Sports marketing: the real game is in extra time
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Sports marketing: the real game is in extra time

Today’s social media habits have rewritten the rules of sports marketing and now teams must engage with fans long before the game begins, as well as after it ends.

In fact, the shape of the fan’s customer journey has changed considerably over the last few years, resulting in a larger window of opportunity for a sports team to stay top of mind. By understanding who their fans are and using their preferred social media channel to regularly communicate with them, a sports team can deepen loyalty and following.

Pre-game

Consider the pre-game opportunity that exists; fans want to engage with a team in the build up to match day. They want to be a part of the hype and speculation. This is an opportune time to give the players a voice by allowing them to take over a team’s social media account and show the fans what is happening behind the scenes. Deliver unique photos, entertaining videos and interesting statistics, and fans will engage.

During the game

Dual screening is a phenomenon that should be exploited by any spectator sport. Fans can watch the live activity, while also being a part of the conversation on another screen. Facilitate that conversation by hosting the chat forum or engaging in fan conversation on social media. Use the big screen at the sporting venue as that second screen, and post tweets and other social media activity to the crowd. Technology like LiveWall can help bring social media interactions to one central screen in a fun and interactive way. The big screen is also a great way to encourage further social media interaction, advertise competitions and promote fun gimmicks like a social media treasure hunt. This will help build a closer fan community, and will provide all the more reason for fans to regularly attend matches.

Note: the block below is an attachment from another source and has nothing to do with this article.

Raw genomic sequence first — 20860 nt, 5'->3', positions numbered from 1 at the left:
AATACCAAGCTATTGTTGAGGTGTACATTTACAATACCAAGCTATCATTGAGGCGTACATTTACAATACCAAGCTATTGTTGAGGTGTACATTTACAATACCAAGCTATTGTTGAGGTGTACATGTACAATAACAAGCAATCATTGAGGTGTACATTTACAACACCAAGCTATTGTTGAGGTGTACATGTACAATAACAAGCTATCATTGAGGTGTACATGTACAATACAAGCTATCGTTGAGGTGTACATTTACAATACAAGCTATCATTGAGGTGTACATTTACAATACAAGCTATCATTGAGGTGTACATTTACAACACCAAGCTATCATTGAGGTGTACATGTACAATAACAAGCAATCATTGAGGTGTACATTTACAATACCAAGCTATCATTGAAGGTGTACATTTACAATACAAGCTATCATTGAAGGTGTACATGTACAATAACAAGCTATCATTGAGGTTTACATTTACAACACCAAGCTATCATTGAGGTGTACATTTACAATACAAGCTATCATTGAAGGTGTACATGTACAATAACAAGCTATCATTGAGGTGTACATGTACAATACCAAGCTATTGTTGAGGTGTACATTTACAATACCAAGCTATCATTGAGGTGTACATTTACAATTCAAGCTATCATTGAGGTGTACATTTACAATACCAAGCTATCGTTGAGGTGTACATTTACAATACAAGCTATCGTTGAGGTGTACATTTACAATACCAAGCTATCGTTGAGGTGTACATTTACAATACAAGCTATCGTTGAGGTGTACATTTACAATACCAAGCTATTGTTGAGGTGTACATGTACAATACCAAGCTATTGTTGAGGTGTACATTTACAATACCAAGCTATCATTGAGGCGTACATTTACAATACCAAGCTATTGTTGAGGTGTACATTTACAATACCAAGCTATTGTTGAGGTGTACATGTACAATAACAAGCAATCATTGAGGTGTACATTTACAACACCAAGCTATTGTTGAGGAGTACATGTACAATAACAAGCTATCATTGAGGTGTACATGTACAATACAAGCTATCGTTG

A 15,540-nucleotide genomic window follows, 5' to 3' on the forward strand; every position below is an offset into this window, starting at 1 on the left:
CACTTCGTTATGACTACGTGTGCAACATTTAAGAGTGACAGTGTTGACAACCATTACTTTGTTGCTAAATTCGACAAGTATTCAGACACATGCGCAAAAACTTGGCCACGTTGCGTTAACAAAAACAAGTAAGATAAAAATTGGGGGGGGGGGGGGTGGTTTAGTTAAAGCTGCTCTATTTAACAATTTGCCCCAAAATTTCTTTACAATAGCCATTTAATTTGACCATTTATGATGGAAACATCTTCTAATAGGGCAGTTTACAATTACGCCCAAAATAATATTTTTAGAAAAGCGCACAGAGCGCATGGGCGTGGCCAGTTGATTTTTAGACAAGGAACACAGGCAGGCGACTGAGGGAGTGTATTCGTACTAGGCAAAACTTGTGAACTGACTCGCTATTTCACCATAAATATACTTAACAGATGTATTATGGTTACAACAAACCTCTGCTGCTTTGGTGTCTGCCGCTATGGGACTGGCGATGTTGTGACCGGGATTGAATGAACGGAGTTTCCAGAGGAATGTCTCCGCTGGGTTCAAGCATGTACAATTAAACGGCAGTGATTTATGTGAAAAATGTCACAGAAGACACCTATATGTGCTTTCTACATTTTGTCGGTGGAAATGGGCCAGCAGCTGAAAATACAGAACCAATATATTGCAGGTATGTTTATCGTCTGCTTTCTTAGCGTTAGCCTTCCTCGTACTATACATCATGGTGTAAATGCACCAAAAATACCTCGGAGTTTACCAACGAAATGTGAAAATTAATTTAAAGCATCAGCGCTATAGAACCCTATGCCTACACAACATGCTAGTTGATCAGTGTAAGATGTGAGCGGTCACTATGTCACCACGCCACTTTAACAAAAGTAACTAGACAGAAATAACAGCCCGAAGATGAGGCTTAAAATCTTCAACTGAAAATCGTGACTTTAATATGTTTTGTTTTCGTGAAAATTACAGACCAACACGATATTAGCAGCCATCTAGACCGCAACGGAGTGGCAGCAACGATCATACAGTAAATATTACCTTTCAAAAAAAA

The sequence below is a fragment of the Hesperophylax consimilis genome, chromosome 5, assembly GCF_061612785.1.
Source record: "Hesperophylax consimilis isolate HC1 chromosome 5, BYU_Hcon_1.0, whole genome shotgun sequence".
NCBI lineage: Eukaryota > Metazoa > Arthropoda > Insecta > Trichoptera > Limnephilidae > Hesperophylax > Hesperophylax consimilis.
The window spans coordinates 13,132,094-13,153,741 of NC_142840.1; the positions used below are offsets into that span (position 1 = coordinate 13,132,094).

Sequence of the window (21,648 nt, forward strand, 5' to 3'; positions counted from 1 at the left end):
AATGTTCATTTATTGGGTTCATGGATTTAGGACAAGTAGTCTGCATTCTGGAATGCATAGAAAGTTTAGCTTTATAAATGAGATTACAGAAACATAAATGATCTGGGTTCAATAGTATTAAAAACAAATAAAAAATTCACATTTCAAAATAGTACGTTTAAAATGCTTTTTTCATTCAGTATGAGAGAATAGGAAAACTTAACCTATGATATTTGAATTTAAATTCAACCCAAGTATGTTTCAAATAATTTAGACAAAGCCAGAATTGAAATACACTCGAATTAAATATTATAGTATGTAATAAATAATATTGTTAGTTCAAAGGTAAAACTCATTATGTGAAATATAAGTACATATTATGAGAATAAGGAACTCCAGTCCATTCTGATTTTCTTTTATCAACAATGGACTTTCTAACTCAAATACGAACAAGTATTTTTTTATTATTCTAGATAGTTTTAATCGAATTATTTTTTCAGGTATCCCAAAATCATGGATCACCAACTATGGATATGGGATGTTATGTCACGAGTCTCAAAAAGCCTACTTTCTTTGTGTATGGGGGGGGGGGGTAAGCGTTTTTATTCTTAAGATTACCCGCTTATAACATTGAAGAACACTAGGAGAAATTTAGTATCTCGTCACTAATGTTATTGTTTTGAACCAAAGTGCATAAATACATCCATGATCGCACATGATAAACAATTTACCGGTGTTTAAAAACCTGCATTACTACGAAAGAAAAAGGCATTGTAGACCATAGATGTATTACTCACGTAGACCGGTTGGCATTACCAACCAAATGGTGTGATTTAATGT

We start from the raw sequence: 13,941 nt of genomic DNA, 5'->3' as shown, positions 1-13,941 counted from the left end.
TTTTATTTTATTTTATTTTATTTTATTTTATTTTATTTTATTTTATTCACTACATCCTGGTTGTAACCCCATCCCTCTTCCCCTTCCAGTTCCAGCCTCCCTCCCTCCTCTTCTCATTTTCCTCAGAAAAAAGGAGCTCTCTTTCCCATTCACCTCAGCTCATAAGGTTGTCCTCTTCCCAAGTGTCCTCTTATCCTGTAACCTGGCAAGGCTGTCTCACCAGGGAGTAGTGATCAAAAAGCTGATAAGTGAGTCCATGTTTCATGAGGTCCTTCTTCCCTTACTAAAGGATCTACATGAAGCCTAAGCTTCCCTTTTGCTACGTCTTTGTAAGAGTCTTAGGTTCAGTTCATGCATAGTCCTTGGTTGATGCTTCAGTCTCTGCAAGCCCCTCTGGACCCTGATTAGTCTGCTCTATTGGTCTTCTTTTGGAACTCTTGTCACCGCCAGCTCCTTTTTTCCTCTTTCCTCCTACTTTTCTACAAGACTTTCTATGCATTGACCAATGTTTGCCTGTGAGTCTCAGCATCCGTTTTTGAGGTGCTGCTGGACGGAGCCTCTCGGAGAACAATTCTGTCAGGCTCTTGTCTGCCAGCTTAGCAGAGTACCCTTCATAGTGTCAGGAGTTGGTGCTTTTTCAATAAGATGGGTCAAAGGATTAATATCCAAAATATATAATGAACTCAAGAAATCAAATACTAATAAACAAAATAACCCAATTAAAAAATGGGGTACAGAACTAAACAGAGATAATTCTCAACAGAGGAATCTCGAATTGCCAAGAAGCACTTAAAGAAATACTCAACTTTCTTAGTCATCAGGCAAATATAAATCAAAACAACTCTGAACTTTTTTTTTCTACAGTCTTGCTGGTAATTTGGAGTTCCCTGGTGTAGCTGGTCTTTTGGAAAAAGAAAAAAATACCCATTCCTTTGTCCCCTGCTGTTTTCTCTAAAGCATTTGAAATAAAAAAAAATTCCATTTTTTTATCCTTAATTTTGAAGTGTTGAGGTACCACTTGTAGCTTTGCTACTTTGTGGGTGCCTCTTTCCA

After the game

The fan’s customer journey shouldn’t end after the game; drive marketing efforts into extra time. This is an opportune time to promote brand advocacy by giving the fans a voice. True, not all comments may be positive, but they will be authentic. Again, curate conversation by hosting a forum on the team website (which also improves SEO) and continue the conversation with fans on social media. Someone within the marketing department should have the responsibility of responding to social media.

Digital media has given sports marketing a greater ability to reach out and engage with fans. Although some teams may be under resourced, building advocacy with fans should be a priority, and a clear social media plan that considers all of the fan’s customer journey touch points must be exploited. 

Greta Paa-Kerner is a course director for CIM. She is also an independent marketing consultant and a senior lecturer at Bucks Business School, which is part of Bucks New University.

Greta Paa-Kerner Course Director CIM
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